Distance markers have been improved as well. A feature that was added in version 3, Jeff had plotted numerous distance markers along canoe routes, giving a canoeist an idea of the distance involved along any given stretch of a canoe route. I also noticed that in some cases the distance markers have been updated. The same goes for height of portage elevation markers (A new feature in version 3). Many more portages have been marked in version 4 with this feature.

I could go on and on about this map, but I don't want to spoil your fun; Part of the experience in paddling is exploring and part of that experience (beforehand) is in planning, so in exploring Jeff's new map I'm sure many will find endless hours of planning joy.

As always, Jeff's downloadable map is free and weighs in at approx. 93MB, this is down significantly in file size from a hefty 182MB in versions 3.


There is MORE!

Ok, now your head is going to explode! Jeff has released new printed versions of his version 4 map. With an improved scale of 1 : 84 000; The map would be too big to use as a single map and so the printed versions have been divided into 4 over-lapping maps (Western, Central, Eastern and Southern), each with size of 24" x 36". Each map is available for purchase online or through retailers through-out the Algonquin Park region.

Opening up the conveniently pre-folded maps and examining them in detail is useful in many ways in that the map is water-proof, having been printed on hop-syn material (A type of synthetic paper). The map will float on the water, which is a godsend for those windy days when you need to examine the map far from shore and it happens to be caught by a gust of wind. In the same vein, the map could be used as a ground sheet in the canoe or at camp; It will crease but the material is tear-resistant. If anything it will stretch or warp before it will tear…It takes a lot of effort to produce a tear, I tried this myself. The maps are available in a matte finish which makes it easy to view the map outdoors. For the minimalists out there, the maps weigh in at light 85 grams.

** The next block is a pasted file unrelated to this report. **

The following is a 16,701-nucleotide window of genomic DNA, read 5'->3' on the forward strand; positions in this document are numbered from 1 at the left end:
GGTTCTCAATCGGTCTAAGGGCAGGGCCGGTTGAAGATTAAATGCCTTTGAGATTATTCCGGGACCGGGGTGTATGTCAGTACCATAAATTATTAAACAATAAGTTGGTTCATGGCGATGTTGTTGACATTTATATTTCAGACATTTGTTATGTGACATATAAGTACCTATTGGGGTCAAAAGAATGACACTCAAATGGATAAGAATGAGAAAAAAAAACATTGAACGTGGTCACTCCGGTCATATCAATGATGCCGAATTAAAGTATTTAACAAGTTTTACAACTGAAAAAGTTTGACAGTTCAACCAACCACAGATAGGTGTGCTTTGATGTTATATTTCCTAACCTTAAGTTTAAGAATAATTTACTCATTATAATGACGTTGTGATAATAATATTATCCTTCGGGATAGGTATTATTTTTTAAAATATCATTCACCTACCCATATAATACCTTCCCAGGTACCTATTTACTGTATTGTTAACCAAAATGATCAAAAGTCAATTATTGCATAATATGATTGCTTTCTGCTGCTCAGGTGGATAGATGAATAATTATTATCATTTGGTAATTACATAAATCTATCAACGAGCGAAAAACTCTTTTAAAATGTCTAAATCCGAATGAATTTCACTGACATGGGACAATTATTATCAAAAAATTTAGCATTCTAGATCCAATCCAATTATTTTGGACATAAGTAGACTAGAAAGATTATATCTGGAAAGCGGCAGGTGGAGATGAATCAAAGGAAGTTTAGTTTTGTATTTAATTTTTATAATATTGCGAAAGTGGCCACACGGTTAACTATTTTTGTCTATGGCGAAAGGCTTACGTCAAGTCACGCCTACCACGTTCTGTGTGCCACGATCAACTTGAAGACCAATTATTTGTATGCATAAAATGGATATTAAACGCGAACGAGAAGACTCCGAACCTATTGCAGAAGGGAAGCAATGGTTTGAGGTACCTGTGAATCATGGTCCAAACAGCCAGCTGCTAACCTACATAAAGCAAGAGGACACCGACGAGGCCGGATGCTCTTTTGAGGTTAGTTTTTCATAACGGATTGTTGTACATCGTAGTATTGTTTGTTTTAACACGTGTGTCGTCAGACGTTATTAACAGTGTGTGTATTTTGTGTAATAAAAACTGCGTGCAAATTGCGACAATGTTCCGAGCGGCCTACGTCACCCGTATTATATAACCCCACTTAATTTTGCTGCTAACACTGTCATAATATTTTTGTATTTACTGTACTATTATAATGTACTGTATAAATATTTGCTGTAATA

The map features are pretty much the same as the online map, but in printed form. The real bonus is the 'gaga' feature; The overleaf of the map has a travel-guide and is full of useful tidbits of information. Even to the most learned outdoor enthusiast, the travel-guide has a cornucopia of beautifully arranged useful information available at a glance, promising to aid in the educational value of the outdoor experience. In addition to the travel guide, the legend is located on the overleaf, freeing up room for more map goodness.




You have to see it to truly believe what a marvellous work of art the printed version of this map really is. It's not just art though, it is accurate with Jeff having drawn upon many data sets as well as data collected through the years from fellow paddlers.


The beautifully arranged map overleaf on the new printed map series

I have been fortunate enough to have had the opportunity to spend many hours glancing over preview copies and reading the information included. Presented in a no nonsense style with a witty tongue and humorous perspective that I've come to know of Jeff's style (Use the Map Luke!), version 4 of the printed algonquin map series is a fascinating piece of accurate, useful and gorgeous canoe route mapping of Algonquin Park.

A few more easter eggs

As with versions 3, version 4 of Jeff's Algonquin Map is also available in downloadable GPS form (To load onto your GPS device) and KMZ file form for use in Google Earth. All these files are updated and available
free from Jeff's newly re-designed web site at www.algonquinmap.com & www.algonquinmap.co

Jeff's mapping venture has gone from a simple desire to build a more accurate map to a highly polished professional product. "Bravo" Jeff! You have blown my socks off!